The West Virginia School of Osteopathic Medicine Rural Health Initiative program hosted an elective rotation for 3rd and 4th year medical students interested in learning more about wilderness medicine.
In this rotation the students, along with emergency services workers, had hands on experience with some of the best in the business of wilderness rescue. They learned both in the classroom and the field the treatment of patients in hard to reach areas of the mountains, as well as in swift water situations. The training was centered in the New River George area. Here was the perfect place to train in mountain rescue, and the New River offers some of the best rapids in the world so there is no better place to train.
Participants attended lectures in rope rescue, swift water rescue, and wilderness survival. They were also involved in simulated vertical rescue by rappelling down cliffs and bringing up a stokes basket. In this situation they learned the proper rigging of ropes and the hardware involved. In the survival section they learned how to adapt to different situations in the event the survival of the patient and themselves came into question. They also had to erect shelters from what they had and how to get water and make it potable along with fire starting and rescue signaling. They had to set up landing zones in remote areas and get the patient ready for transporting.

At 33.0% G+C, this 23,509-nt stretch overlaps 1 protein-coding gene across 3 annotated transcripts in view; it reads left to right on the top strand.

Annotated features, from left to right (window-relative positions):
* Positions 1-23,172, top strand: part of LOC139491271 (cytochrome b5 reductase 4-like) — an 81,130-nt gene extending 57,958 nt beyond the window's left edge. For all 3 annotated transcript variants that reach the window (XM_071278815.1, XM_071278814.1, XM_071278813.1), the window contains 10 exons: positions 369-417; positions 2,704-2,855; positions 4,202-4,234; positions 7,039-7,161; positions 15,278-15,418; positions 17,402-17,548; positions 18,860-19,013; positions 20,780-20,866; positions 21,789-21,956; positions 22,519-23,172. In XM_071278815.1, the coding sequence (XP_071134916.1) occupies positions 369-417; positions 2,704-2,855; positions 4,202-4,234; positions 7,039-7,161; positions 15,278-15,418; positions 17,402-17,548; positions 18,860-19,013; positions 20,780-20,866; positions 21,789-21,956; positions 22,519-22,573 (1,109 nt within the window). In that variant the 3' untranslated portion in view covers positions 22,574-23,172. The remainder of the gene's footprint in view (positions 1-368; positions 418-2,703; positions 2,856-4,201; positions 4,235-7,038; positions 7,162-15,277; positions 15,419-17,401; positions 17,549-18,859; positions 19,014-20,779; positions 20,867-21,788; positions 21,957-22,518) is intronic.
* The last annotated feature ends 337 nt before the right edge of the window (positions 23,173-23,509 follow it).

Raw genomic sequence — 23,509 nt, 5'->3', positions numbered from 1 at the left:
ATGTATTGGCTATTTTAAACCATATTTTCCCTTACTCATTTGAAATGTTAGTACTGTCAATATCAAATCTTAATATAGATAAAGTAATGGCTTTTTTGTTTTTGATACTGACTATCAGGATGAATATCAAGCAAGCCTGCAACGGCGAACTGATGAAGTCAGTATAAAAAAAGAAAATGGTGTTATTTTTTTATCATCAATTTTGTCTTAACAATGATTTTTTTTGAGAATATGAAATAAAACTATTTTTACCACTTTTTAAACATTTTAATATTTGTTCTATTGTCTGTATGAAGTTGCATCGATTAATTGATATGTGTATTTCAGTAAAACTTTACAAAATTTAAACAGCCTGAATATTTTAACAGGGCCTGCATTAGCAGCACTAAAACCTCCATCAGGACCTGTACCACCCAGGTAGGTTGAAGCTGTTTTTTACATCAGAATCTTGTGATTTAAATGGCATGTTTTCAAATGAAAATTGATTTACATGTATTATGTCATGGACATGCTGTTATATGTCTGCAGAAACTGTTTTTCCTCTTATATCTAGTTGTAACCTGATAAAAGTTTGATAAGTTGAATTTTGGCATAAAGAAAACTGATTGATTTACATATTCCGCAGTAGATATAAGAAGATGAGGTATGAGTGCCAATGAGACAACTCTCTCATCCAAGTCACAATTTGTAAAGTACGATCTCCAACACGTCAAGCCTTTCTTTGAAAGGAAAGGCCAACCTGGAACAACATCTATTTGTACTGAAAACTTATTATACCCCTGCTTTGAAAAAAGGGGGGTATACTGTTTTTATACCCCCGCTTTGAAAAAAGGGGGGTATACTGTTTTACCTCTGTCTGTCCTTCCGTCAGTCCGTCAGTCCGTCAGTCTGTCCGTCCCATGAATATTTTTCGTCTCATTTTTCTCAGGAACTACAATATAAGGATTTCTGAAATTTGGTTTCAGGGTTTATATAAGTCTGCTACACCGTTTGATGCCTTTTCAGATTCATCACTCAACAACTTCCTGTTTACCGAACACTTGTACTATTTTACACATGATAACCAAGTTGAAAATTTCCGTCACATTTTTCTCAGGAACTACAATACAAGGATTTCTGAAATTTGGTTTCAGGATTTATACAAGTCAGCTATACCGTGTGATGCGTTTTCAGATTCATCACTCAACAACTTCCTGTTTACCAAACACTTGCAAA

At the end of the two week training, there was a competition between all the different groups of attendees called The Battle of the Gorge. One event was Top Gun where simulated rescues were set up to test the physical skills, as well as the rescue knowledge of the teams as a whole. The final event was a medic competition where the teams had to rescue two individuals on a water tower, simulating a rescue of patients in extreme conditions. All in all, it was a great opportunity for medical students and personnel to gain knowledge and experience in an area of medicine that, if and when they would be called upon in a extreme survival situation to act, they would be ready to face whatever it would be. Lucas Hamrick, a 4th year WVSOM medical student from Maysel, was one of the participants in the rotation.